Notice that Elijah could not survive a day without food, but the two square mealtimes sustained him for a period of forty days in the desert. No wonder the angel said to him, “eat else the journey will be too long for you”. The quick lesson here is that when we are not filled in by God the journey of life becomes long and tedious, but when God is in the equation things get better and smoother.
On the other hand, the crowd searching for Jesus were also in the journey of life. Unknown to them however, they needed the food that would give them eternal sustenance not just overnight satisfaction like the five loaves and two fish.
Responding to their desperate search for perishable bread, our Lord Jesus Christ says, “I am the living bread that came down from heaven; whoever eats this bread will live forever; and the bread that I will give is my flesh for the life of the world”.
Moving Forward: Receiving the Strength for the Journey of Life
The narratives of Elijah and the crowd remind us of the importance of the food from heaven in the journey of life. Pause a while and reflect on those words of our Lord Jesus Christ; “whoever eats this bread will live forever and the bread that I will give is my flesh for the life of the world”. Our Lord was not just making a statement, but he was stating a helpful fact.
In another place he says, “unless you eat the flesh of the son of man and drink his blood you will not have life within you” (John 6:53). Remember also that he says in the Gospel (John 15:5), “cut off from me you can do nothing”.
Are you intentional about partaking of the body and blood of our Lord Jesus Christ? When was your last worthy participation in this meal? God gave us His Son our Lord Jesus Christ not only for the expiate of our sins but also for our spiritual sustenance and strength as we walk through the journey of life; Jesus is our viaticum.
So, as you journey through the desert of life, and running from some destructive Jezebels, remember that your strength may fail you but if the Lord is with you and in you, your strength will never fail.
Five things you must keep in mind when you find yourself in that dark place like Elijah:
God bless you and have blessed weekend.
During my minor seminary days, one of my classmates was so attached to food that we call him “cibus,” which is the Latin word for food; but that is one part of the story. The other side is that he was never satisfied no matter the quantity of food you give him.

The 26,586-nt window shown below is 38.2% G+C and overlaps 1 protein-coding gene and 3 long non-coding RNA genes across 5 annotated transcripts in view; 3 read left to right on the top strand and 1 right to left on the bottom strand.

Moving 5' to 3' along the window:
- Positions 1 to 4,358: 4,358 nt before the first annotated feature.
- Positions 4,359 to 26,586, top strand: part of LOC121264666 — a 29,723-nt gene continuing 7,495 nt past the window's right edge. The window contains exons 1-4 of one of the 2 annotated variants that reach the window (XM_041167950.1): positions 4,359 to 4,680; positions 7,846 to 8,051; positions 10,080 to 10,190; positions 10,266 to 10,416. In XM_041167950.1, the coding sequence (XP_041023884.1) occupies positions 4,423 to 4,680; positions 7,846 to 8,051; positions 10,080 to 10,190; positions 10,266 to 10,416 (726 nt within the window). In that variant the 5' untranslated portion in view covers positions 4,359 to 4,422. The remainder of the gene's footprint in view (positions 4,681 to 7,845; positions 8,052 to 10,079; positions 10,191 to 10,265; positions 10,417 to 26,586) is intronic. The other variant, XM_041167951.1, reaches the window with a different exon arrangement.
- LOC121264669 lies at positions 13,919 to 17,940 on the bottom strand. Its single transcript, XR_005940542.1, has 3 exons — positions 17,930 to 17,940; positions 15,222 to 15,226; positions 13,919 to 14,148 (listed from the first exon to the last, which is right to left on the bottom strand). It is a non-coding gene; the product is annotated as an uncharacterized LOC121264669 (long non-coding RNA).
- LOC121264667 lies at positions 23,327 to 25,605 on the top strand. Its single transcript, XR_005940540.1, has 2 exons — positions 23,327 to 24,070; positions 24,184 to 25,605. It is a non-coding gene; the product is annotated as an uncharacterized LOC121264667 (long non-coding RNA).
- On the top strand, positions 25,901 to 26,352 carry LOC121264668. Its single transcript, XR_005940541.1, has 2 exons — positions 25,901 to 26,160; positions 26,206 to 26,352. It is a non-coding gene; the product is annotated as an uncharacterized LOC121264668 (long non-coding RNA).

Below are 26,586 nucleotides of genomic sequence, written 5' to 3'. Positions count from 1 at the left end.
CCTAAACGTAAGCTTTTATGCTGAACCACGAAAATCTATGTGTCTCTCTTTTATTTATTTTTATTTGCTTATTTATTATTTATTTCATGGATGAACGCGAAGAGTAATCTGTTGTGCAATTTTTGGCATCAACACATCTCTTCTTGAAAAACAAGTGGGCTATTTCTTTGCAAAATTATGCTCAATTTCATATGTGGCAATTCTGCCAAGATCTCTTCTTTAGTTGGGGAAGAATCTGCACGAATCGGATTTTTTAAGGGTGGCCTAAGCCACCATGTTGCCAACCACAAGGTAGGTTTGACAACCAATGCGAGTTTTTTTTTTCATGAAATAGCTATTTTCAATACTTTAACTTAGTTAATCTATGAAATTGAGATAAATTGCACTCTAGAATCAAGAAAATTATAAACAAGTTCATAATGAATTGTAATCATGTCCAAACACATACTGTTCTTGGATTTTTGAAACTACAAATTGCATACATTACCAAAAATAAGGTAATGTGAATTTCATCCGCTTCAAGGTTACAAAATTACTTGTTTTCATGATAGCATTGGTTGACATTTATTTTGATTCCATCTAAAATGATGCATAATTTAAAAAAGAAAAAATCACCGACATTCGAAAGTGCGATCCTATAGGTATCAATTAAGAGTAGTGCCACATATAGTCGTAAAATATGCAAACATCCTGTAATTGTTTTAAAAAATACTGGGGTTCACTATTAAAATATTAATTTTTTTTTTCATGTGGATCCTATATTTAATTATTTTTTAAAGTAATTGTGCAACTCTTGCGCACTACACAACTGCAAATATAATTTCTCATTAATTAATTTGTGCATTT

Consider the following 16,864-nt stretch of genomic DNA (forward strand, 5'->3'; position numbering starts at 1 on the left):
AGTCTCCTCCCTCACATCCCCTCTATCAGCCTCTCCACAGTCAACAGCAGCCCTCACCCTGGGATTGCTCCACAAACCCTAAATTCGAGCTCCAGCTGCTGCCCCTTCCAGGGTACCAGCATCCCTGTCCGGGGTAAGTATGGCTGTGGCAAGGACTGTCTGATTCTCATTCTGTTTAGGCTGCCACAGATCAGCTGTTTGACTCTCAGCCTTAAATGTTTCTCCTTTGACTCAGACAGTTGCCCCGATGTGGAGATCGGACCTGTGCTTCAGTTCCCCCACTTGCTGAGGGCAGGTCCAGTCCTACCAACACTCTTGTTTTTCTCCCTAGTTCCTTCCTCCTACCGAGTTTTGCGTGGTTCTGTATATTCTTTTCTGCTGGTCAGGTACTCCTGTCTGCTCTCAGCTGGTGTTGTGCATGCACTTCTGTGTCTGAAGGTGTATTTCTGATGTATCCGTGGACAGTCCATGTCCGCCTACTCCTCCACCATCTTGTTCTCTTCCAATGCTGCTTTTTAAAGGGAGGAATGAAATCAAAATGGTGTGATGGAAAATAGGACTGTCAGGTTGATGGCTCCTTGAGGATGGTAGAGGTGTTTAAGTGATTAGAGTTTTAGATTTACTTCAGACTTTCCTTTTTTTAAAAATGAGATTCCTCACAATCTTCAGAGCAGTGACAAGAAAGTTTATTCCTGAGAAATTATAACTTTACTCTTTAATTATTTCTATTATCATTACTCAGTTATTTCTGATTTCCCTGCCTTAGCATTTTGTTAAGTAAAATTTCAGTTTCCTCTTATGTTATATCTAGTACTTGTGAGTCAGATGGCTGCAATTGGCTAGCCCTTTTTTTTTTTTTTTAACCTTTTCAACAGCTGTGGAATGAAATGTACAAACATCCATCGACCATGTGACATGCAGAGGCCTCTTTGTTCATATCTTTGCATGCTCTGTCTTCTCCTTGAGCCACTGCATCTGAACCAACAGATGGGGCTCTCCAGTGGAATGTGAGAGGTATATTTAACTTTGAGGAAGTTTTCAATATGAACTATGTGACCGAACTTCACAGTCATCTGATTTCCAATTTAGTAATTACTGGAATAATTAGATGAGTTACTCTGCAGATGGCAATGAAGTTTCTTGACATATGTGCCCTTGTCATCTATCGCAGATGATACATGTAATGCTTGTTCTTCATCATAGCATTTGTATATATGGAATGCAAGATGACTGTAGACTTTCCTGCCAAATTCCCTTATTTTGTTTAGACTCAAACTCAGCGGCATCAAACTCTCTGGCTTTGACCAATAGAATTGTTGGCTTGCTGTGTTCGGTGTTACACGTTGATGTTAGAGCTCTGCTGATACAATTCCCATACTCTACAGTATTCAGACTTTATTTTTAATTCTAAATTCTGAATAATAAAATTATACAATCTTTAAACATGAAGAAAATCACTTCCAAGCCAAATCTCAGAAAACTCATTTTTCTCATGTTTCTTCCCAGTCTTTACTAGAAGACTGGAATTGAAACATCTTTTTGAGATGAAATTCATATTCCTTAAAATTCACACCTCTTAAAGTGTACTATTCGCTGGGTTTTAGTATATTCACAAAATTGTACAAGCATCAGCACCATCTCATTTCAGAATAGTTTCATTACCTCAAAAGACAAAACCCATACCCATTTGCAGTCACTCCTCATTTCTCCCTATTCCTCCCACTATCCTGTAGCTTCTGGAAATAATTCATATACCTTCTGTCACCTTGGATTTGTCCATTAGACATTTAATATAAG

Generally, there seems to be something about our human disposition that makes us insatiable and desire to have more. Oliver Goldsmith says, “People seek within a short span of life to satisfy a thousand desires, each of which is insatiable.” Is there any way we can truly have enough in life; are you satisfied? Keep this question in your mind as we go!
The Gospel of John (6:1-15) tells us how our Lord Jesus Christ fed five the thousand with five loaves of bread and two fish; consequently, they had enough with leftovers that filled twelve wicker baskets. In the Gospel of John (6:24-35), we hear what happened the day after the miracle of the multiplication. The people searched for Jesus and his disciples across the sea to Capernaum; you can guess why they searched for him.
When they saw Jesus, they marveled at when and how he came to that side of the sea because he did not enter the boat with his disciples after the miraculous meal. Of course, they did not know that he walked on the lake in the night. Anyway, Jesus understood why they were searching for him; So, he said, “Amen, amen, I say to you, you are looking for me not because you saw the signs but because you ate the loaves and you were filled.”
Our Lord goes further to instruct them not to work for the food that perishes but for the food that endures for eternal life, which he gives. As the conversation continued, the people asked for a sign to enable them to believe him; in fact, they asked him, “what can you do?” They pretend to have forgotten the miracle of the loaves and fish.
Do we not often ask God the same question, “what can you do?” in our desperate search for answers. Or like the people of Israel murmuring and complaining about a temporary need when God had save them from greater predicament (Ex. 16:24, 12-15).
The people were heading somewhere, so they referred to the meal of manna their ancestors had in the desert through Moses. But Moses did not give them the bread Jesus corrected; rather, it is the Father that shows the true bread that gives life from heaven. So, instantly, they asked Jesus to provide them with the bread always. But he replies and says: “I am the true bread of life; whoever comes to me will never hunger, and whoever believes in me will never thirst.”